AUSTIN, Texas – Kevin Dalby and Eun Jeong Cho have written a new book chapter entitled ‘Luminescence Technologies for High Throughput Compound Screening’ for the book High-Throughput Screening: Method, Techniques, and Applications.
High-throughput screening or HTS is a hit identification method for scientific experimentation that is part of a continually evolving toolbox for the discovery of pharmaceutical start points. HTS is a very successful strategy that forms an essential foundation of drug discovery and is especially relevant to the fields of biology and chemistry.
Released this month and currently available on Amazon, High Throughput Screening: Method, Techniques, and Applications is a textbook edited by Mark Wigglesworth, Dave Murray, and Geoff Holdgate. It provides readers with an outline of key elements in the areas of assay development, detailed descriptions of a range of both biochemical and cell-based screening methodologies and strategies, as well as highlighting necessary steps in data analysis.
With descriptions of the basic principles of methods commonly used in HTS, the text provides an illuminating introduction to HTS, detailing established good practices within the field. It is integral to imparting both the industrial and academic researchers with practical knowledge for both today’s laboratories and the laboratories of the future.
Authors including Dr. Kevin Dalby and Dr. Eun Jeong Cho are leading industrial and academic experts in screening and drug discovery. They explain vital technologies and methods while demonstrating how they can be applied to successful HIT identification. With descriptions of both traditional and emerging practices in detail, this book provides a detailed overview that will be useful both as an introduction for those who are new to the field and expert scientists.
Ever since he was a student at the University of Cambridge, Dr. Kevin Dalby has held a deep fascination for why chemical reactions occur. This curiosity has informed his interest in the process of cell signaling and, ultimately, in cancer research.
Today, he is a professor of chemical biology and medicinal chemistry in the College of Pharmacy and the Department of Oncology at The University of Texas in Austin after graduating with a Doctor of Philosophy in Organic Chemistry. His areas of research currently include biochemistry, cancer, cell biology, chemical biology, drug discovery, and diagnostics, as well as enzymology.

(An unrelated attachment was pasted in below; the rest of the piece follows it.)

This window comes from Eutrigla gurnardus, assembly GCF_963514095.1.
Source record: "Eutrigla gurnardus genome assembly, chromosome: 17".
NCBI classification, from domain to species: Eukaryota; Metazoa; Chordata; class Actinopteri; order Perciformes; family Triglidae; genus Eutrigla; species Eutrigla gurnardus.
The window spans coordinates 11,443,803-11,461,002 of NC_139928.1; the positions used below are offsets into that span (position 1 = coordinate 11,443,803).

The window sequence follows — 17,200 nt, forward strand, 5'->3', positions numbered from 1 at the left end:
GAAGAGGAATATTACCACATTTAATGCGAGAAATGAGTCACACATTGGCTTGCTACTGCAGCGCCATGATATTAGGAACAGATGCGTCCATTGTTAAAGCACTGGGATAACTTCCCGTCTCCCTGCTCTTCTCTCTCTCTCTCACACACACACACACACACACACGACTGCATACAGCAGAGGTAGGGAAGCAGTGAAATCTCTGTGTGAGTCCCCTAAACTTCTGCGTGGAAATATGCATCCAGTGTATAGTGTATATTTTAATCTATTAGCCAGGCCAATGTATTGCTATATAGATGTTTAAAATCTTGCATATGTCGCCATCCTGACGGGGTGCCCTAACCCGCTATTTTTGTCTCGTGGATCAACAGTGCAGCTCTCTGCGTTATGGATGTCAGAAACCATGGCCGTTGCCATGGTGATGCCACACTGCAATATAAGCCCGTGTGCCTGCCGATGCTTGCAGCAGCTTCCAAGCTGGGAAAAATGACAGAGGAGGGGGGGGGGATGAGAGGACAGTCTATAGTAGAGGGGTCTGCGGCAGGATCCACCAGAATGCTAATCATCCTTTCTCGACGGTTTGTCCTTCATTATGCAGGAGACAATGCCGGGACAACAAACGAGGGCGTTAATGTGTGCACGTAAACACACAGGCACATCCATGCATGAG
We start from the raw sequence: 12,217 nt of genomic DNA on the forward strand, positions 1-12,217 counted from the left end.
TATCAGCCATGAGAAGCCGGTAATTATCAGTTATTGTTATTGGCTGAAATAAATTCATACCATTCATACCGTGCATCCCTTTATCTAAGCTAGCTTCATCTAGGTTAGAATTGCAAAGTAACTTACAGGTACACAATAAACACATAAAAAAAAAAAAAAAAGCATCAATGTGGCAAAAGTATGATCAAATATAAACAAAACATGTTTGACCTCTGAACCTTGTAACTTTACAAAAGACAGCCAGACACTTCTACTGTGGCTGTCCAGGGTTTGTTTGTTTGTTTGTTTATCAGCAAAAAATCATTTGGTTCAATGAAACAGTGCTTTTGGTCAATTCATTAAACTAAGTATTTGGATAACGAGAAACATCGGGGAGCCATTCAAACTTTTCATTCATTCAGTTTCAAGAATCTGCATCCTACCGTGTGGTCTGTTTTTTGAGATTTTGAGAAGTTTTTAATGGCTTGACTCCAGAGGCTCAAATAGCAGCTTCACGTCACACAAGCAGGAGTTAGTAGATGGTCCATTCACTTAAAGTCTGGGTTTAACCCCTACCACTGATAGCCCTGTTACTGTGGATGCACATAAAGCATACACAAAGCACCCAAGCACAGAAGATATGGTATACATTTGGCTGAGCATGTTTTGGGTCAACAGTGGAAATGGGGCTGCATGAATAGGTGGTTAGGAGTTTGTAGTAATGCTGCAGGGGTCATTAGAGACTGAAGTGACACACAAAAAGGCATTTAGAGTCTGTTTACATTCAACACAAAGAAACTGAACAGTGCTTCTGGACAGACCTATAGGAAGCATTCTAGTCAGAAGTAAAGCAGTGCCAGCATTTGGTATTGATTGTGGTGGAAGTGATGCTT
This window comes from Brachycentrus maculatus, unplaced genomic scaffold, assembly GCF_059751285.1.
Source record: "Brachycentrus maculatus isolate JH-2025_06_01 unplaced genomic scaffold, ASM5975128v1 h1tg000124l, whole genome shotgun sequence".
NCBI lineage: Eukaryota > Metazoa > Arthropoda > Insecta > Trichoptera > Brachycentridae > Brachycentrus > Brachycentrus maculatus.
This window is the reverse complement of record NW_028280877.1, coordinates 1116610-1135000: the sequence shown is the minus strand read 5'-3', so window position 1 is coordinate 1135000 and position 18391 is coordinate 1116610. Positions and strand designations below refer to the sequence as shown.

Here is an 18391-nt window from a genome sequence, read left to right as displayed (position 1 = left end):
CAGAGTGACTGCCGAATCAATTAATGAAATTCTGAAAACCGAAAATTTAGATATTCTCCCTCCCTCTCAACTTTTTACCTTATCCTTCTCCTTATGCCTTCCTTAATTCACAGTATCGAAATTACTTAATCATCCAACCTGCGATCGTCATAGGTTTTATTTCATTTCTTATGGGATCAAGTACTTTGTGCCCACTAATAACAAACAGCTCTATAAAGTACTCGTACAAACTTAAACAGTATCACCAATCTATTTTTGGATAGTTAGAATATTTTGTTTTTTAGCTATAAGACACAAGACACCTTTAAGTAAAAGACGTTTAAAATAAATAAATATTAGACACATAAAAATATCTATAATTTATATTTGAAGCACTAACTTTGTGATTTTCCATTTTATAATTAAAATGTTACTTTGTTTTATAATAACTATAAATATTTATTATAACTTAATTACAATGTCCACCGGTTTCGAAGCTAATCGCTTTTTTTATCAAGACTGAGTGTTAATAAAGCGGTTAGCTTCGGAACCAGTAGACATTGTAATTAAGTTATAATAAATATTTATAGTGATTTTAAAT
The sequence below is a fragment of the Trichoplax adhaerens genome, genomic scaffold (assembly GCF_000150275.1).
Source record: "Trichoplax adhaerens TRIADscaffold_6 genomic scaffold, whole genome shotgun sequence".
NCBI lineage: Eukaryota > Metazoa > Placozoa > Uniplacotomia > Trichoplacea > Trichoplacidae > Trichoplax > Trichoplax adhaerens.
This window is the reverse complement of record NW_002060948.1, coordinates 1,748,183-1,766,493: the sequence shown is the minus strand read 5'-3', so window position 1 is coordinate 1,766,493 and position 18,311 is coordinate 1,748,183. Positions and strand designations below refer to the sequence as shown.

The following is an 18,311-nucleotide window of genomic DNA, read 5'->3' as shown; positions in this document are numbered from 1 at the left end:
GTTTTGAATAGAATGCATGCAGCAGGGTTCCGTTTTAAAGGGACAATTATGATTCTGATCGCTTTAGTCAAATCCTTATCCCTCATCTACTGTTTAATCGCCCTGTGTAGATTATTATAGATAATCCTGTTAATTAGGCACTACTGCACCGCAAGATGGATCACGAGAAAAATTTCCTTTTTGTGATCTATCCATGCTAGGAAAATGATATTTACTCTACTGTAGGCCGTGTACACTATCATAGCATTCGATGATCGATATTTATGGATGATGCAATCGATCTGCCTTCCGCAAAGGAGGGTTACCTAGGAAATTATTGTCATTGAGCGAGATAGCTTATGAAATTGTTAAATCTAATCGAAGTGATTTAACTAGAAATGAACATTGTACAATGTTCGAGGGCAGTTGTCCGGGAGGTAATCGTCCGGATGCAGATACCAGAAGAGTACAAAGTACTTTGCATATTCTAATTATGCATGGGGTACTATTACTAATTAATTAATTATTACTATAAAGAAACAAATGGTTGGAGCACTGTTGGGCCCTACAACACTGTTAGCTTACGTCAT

He also serves as a director of The Targeted Therapeutic Drug Discovery & Development Program (TTP), and the principal investigator on a CPRIT core facility grant that gives Texas scientists access to resources for drug discovery research. This research program focuses on two areas under the theme of cancer cell signaling and therapeutics. These two areas are molecular mechanisms of signal transduction and novel strategies to inhibit aberrant signaling in cancer cells.
In creating an understanding of the cellular and biochemical properties of signaling proteins, how they are regulated, and how they perform their functions, the program aims to improve diagnoses and utilize technological advances to developing novel therapeutic strategies to target human cancers.
Dr. Kevin Dalby is the author of 188 publications to date. In recognition of his efforts, he enjoys the trust of the Cancer Prevention and Research Institute of Texas (CPRIT) and the National Institutes of Health, which has granted him nearly $5 million in support of his research.
High Throughput Screening: Method, Techniques, and Applications is available on Amazon at: https://www.amazon.com/High-Throughput-Screening-Techniques-Applications/dp/1536172480/
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Dr. Kevin Dalby
The University of Texas at Austin
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